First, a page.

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Arthritis Aids for Brushing Teeth

By Edited Jun 27, 2015 1 1

Good dental care is always important, but especially so if you have arthritis. The May-June 2008 issue of the Arthritis Foundation's Arthritis Today cautions that bacteria from the mouth may enter the bloodstream and contribute to inflammation and artery clogging. They recommend keeping your mouth clean, quoting Michael F. Roizen, MD, chief wellness officer of the Institute of Wellness at the Cleveland Clinic as saying "Flossing regularly can make your real age as much as 6.4 years younger." (Real age is the biological age of your body.) So how can you engage in brushing with arthritic hands? There are several options including electric toothbrushes, enlarging the handle of a standard toothbrush, and large-handled toothbrushes.

Electric Toothbrushes

If you have trouble with small motor skills, an electric toothbrush can be very handy. Just hold the base and the bristles automatically turn round so your joints don't have to do the work of brushing.

The availability of refills is a consideration when buying electric toothbrushes. If purchasing an inexpensive one, buy plenty of refills at the same time so you will be sure to have them available. I really loved the smaller electric brush in the photo, which was inexpensive and purchased at a grocery store. When I went back to get refills, they were no longer made for this particular brush. I have since heard from a lot of people who have had similar experiences. So I bought the larger electric brush shown, which was a great deal more expensive but was made by a company committed to ongoing support of their products. I believe I would have been better off buying the less expensive brush and stocking up on refills at the time of purchase when they were still available.

Electric and Manual Toothbrushes with Handles of Varying Sizes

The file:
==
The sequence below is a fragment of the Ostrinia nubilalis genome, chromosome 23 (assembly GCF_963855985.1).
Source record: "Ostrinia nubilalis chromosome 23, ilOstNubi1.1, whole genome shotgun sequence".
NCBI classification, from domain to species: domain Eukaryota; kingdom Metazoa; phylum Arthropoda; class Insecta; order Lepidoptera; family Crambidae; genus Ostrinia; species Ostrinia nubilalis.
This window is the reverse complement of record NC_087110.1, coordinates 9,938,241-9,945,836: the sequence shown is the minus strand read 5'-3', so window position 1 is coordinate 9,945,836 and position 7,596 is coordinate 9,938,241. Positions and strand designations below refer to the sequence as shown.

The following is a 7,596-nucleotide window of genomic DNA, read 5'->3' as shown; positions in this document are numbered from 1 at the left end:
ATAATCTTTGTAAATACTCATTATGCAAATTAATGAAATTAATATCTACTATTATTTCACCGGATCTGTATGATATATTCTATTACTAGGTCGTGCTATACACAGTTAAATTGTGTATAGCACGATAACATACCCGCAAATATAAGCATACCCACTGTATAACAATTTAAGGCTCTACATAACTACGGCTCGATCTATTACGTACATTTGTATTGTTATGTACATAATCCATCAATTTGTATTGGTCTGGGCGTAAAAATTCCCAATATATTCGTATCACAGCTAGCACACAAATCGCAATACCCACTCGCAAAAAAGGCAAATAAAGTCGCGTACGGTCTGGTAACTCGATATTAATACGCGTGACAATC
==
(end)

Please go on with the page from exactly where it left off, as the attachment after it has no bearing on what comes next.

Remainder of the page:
The down side of electric toothbrushes is that they are heavier than "manual" toothbrushes. I found that the extra weight bothered me more than the brushing movement, so I went back to manual brushing.

Non-electric Toothbrushes

Toothbrushes are manufactured with varying handle sizes, as shown in the photo above from small on the left to large on the right , with the Radius Original toothbrush at the very right still in the package. While I can't hold a standard-sized toothbrush because the small diameter handle requires too tight a grip, the larger-handled ones are manageable for me.

When I got arthritis, my first approach was to enhance the handles of the toothbrushes I was using. This can be done using rubber bands or insulation made for copper pipes, or by plastic grips made for this purpose. While these solutions are good for pens and pencils, I wasn't sure if I could adequately maintain the hygiene on a toothbrush over time so I switched to larger-handled brushes instead.

Various Ways to Build Up a Toothbrush Handle

Finding a toothbrush with a large-enough handle could be frustrating.  Models of toothbrushes seemed to change every time I went to the grocery store and no specific brand or product name consistently offered a large handle.  I had to look through all the choices available in the store at the time I was ready to buy to find the largest handle.

Finally, I found a toothbrush that was perfect for me and I've been using it ever since.  I purchased the huge-handled Radius Original toothbrush at Whole Foods, but they are also available online. This brush is ergonomically-designed, very easy to hold, and comes in both right-handed and left-handed versions as well as a child's size. The handle is very large and formed to fit so a tight-fisted grip is just not necessary.

The head is larger than a standard toothbrush, and I wasn't sure I would like that. However, what I have found is that because the head of the brush is so big, there isn't as much movement required to reach all my teeth. The Radius brush is not very heavy, even though it is significantly larger than a standard toothbrush. 

The longer I have used this toothbrush, the more I like it. This is my favorite toothbrush because, even with my arthritic fingers, it is the easiest for me to use.

See these links for additional ways to make life with arthritis a bit easier:

 Squeeze a Tube of Toothpaste in Spite of Arthritis

 Arthritis Aids for Flossing Teeth



Nov 4, 2012 12:31pm
This is great advice, I have RA and switched to an electric toothbrush some years ago - what a revelation, such a small change which made such a big difference. I'm off to read your other articles!
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